Fish really is brain food after all, according to a new study, which shows eating fish can slow the mental decline associated with aging.

The results show that eating fish at least once a week slowed the rate of mental or cognitive decline in elderly people by 10 percent-13 percent per year.

“That rate of reduction is equivalent to being three to four years younger in age,” write researcher Martha Clare Morris, ScD, of Rush University Medical Center, Chicago, and colleagues in the Archives of Neurology.

Their findings were released online today in advance of the scheduled December publication date in the journal.

Researchers attribute the protective effects of fish on the brain to omega-3 fatty acids. Fish, especially oily types like salmon and tuna, are a rich source of omega-3 fatty acids, which are essential for brain development and normal brain functioning.

Eating fish regularly has already been linked to a lower risk of dementia and stroke, and some animal studies show that at least one type of omega-3 fatty acid known as DHA (docosahexaenoic acid) plays an important role in memory performance during aging.

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Fish Slows Mental Decline

In the study, researchers looked at the relationship between fish consumption and age-related cognitive decline in more than 4,000 participants aged 65 and over in the ongoing Chicago Health and Aging Project.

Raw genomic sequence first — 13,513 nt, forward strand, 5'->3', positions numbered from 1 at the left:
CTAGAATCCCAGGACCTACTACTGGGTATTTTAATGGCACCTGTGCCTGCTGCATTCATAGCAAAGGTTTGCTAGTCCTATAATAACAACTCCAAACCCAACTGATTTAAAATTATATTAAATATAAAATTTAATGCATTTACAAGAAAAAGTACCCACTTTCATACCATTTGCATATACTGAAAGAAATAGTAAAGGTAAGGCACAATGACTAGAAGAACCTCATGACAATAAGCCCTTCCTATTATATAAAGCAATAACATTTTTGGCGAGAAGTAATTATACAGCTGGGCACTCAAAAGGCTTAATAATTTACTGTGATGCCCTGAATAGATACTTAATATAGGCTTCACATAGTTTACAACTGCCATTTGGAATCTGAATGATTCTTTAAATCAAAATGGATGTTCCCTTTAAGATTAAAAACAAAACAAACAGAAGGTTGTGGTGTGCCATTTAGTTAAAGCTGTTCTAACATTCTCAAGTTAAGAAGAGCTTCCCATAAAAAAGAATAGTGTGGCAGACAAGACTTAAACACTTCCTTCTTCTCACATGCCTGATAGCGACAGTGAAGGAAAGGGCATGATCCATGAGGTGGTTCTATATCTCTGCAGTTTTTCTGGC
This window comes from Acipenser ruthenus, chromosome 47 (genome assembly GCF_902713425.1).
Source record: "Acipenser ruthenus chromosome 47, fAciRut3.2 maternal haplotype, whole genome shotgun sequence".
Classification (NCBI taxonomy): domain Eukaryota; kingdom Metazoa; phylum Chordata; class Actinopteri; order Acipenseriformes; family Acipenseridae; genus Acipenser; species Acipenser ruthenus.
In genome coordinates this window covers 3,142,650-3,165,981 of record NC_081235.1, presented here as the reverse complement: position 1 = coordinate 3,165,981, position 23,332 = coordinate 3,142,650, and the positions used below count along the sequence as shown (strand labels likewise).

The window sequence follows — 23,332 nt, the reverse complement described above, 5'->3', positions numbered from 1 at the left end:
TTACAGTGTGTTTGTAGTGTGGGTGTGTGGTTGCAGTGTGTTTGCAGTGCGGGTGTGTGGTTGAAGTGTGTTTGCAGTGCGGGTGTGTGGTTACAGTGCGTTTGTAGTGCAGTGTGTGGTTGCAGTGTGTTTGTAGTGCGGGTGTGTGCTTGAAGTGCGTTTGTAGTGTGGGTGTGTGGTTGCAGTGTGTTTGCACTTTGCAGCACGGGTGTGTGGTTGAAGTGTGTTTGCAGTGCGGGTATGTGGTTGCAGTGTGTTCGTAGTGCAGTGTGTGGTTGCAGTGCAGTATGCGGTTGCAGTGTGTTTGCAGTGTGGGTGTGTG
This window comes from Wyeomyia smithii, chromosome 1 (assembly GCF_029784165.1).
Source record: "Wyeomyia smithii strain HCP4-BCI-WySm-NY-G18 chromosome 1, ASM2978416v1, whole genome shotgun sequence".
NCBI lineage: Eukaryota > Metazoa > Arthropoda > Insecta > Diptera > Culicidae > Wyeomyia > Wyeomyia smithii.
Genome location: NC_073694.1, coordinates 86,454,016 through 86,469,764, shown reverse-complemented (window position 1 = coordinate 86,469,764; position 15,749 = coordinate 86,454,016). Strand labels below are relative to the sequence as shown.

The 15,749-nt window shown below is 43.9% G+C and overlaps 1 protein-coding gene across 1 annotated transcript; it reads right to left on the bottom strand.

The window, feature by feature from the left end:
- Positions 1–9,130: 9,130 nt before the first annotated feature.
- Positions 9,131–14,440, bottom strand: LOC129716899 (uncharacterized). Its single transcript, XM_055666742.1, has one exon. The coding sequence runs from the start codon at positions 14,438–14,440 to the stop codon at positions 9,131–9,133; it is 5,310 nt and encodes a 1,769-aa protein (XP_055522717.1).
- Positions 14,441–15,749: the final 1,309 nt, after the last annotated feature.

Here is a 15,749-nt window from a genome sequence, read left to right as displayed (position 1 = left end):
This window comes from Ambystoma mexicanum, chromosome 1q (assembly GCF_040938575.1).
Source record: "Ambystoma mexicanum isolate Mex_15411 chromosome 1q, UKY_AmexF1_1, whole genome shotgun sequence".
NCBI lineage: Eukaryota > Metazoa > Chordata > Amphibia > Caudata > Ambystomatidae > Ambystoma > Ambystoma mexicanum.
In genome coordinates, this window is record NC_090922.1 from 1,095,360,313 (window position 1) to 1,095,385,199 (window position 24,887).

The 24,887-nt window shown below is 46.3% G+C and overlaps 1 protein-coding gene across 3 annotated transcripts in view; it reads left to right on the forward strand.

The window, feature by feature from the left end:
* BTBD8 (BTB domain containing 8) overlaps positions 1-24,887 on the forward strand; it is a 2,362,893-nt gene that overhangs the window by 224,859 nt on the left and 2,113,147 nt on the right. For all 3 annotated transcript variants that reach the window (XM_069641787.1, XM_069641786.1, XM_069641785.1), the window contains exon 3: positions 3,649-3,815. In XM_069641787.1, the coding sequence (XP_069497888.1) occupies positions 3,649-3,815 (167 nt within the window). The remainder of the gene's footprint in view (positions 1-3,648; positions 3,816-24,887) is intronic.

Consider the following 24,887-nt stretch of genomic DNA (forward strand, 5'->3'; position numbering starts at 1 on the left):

Researchers interviewed the participants every three years and assessed their mental function as well as their diets.

After more than six years of follow up, researchers found that the more fish people ate, the slower their rate of mental decline.

People who ate fish at least once a week experienced a 10 percent-13 percent lower rate of cognitive decline than those who ate fish less frequently.

Researchers say these protective benefits of fish persisted even after adjusting for other dietary factors, such as fruit and vegetable consumption.

"This study suggests that eating one or more fish meals per week may protect against cognitive decline associated with older age," write the researchers. "More precise studies of the different dietary constituents of fish should help to understand the nature of the association."

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By Jennifer Warner, reviewed by Louise Chang, MD

SOURCES: Morris, M. Archives of Neurology, Oct. 10, 2005 online edition; vol 62. News release, American Medical Association.